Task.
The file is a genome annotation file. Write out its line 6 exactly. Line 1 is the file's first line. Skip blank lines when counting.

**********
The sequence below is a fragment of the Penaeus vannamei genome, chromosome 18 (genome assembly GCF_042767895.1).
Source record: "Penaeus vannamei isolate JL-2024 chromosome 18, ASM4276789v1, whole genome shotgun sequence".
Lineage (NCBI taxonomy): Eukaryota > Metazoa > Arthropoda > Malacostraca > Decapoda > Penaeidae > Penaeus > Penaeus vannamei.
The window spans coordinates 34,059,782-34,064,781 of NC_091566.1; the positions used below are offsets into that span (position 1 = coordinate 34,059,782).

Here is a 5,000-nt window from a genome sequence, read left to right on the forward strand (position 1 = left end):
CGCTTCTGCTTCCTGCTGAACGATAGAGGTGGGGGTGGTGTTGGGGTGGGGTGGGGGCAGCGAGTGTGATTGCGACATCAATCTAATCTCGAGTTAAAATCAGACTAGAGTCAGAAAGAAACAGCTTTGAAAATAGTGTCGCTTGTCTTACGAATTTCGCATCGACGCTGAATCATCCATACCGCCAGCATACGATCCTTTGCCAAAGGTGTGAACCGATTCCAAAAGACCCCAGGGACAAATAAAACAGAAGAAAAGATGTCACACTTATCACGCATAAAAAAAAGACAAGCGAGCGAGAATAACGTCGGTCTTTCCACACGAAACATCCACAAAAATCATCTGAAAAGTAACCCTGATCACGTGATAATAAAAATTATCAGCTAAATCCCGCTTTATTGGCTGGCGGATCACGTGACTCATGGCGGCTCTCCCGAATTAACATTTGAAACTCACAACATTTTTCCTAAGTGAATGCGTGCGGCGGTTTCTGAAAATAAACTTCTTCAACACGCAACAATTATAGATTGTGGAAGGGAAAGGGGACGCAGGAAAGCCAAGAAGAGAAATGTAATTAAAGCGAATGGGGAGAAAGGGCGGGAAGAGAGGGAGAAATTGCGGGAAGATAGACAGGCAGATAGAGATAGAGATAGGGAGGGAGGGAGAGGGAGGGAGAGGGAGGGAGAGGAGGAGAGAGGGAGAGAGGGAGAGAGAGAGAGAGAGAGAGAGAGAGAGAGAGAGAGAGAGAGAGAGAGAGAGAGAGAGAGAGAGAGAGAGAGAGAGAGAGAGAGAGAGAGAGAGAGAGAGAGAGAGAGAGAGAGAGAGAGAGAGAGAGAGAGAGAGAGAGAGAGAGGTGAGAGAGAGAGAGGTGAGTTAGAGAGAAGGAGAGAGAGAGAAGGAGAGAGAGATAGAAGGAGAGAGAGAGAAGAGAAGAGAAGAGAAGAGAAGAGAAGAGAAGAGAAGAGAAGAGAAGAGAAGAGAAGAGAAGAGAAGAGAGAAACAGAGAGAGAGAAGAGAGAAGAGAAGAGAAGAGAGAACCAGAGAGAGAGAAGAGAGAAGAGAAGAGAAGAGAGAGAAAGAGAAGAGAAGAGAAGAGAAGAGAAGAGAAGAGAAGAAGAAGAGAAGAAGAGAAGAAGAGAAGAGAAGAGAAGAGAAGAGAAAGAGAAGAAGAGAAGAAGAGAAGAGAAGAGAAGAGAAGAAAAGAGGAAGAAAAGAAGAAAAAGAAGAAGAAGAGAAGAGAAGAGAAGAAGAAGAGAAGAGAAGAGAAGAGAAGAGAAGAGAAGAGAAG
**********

CGCTTCTGCTTCCTGCTGAACGATAGAGGTGGGGGTGGTGTTGGGGTGGGGTGGGGGCAGCGAGTGTGATTGCGACATCAATCTAATCTCGAGTTAAAATCAGACTAGAGTCAGAAAGAAACAGCTTTGAAAATAGTGTCGCTTGTCTTACGAATTTCGCATCGACGCTGAATCATCCATACCGCCAGCATACGATCCTTTGCCAAAGGTGTGAACCGATTCCAAAAGACCCCAGGGACAAATAAAACAGAAGAAAAGATGTCACACTTATCACGCATAAAAAAAAGACAAGCGAGCGAGAATAACGTCGGTCTTTCCACACGAAACATCCACAAAAATCATCTGAAAAGTAACCCTGATCACGTGATAATAAAAATTATCAGCTAAATCCCGCTTTATTGGCTGGCGGATCACGTGACTCATGGCGGCTCTCCCGAATTAACATTTGAAACTCACAACATTTTTCCTAAGTGAATGCGTGCGGCGGTTTCTGAAAATAAACTTCTTCAACACGCAACAATTATAGATTGTGGAAGGGAAAGGGGACGCAGGAAAGCCAAGAAGAGAAATGTAATTAAAGCGAATGGGGAGAAAGGGCGGGAAGAGAGGGAGAAATTGCGGGAAGATAGACAGGCAGATAGAGATAGAGATAGGGAGGGAGGGAGAGGGAGGGAGAGGGAGGGAGAGGAGGAGAGAGGGAGAGAGGGAGAGAGAGAGAGAGAGAGAGAGAGAGAGAGAGAGAGAGAGAGAGAGAGAGAGAGAGAGAGAGAGAGAGAGAGAGAGAGAGAGAGAGAGAGAGAGAGAGAGAGAGAGAGAGAGAGAGAGAGAGAGAGAGAGAGAGAGAGAGAGAGAGGTGAGAGAGAGAGAGGTGAGTTAGAGAGAAGGAGAGAGAGAGAAGGAGAGAGAGATAGAAGGAGAGAGAGAGAAGAGAAGAGAAGAGAAGAGAAGAGAAGAGAAGAGAAGAGAAGAGAAGAGAAGAGAAGAGAAGAGAAGAGAGAAACAGAGAGAGAGAAGAGAGAAGAGAAGAGAAGAGAGAACCAGAGAGAGAGAAGAGAGAAGAGAAGAGAAGAGAGAGAAAGAGAAGAGAAGAGAAGAGAAGAGAAGAGAAGAGAAGAAGAAGAGAAGAAGAGAAGAAGAGAAGAGAAGAGAAGAGAAGAGAAAGAGAAGAAGAGAAGAAGAGAAGAGAAGAGAAGAGAAGAAAAGAGGAAGAAAAGAAGAAAAAGAAGAAGAAGAGAAGAGAAGAGAAGAAGAAGAGAAGAGAAGAGAAGAGAAGAGAAGAGAAGAGAAG